NPR

Think Health Care Workers Are Tested Often For The Coronavirus? Think Again

A majority of hospital nurses said they had never been tested for the coronavirus, according to a recent survey. Hospitals say they are simply following the CDC's guidance.
A nurse holds a candle during a vigil last month in Los Angeles for health care workers who have died from COVID-19. Source: Patrick T. Fallon

In a recent roundtable with Joe Biden, nurse Mary Turner told the president-elect something he found surprising:

"Do you know that I have not been tested yet?" said Turner, who is president of the Minnesota Nurses Association. "And I have been on the front lines of the ICU since February."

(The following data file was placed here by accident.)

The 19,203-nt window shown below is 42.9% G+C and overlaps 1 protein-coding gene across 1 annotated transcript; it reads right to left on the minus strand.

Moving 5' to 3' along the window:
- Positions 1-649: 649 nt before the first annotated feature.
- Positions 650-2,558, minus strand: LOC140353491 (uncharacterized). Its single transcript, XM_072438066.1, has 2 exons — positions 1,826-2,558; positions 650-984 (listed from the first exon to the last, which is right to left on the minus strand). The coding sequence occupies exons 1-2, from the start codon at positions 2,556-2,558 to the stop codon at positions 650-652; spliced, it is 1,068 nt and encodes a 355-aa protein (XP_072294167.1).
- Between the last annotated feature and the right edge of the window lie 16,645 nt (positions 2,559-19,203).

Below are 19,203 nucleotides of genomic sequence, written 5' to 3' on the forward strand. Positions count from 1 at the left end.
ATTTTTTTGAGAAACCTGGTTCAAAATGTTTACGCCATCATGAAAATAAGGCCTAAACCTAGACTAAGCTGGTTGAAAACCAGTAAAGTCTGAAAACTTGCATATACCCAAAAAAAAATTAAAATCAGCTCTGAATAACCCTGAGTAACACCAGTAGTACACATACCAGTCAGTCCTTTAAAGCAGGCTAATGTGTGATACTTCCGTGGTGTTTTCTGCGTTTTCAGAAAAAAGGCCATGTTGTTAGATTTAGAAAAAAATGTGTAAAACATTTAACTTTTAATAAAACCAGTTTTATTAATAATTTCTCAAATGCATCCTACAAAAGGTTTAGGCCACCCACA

"You're kidding me!" Biden replied.

She wasn't kidding.

Guidance from the Centers for Disease Control and Prevention suggests that health care personnel be tested if they are symptomatic or have a known exposure to the coronavirus. But treating COVID-19 patients while wearing personal protective equipment doesn't count as exposure that warrants testing.

A recent survey by National Nurses United, the nation's largest union of registered nurses, found just 42% of RNs in hospitals said they had ever been tested for the virus.

"It continues to amaze me that we are not doing this," said , an epidemiologist at the Harvard

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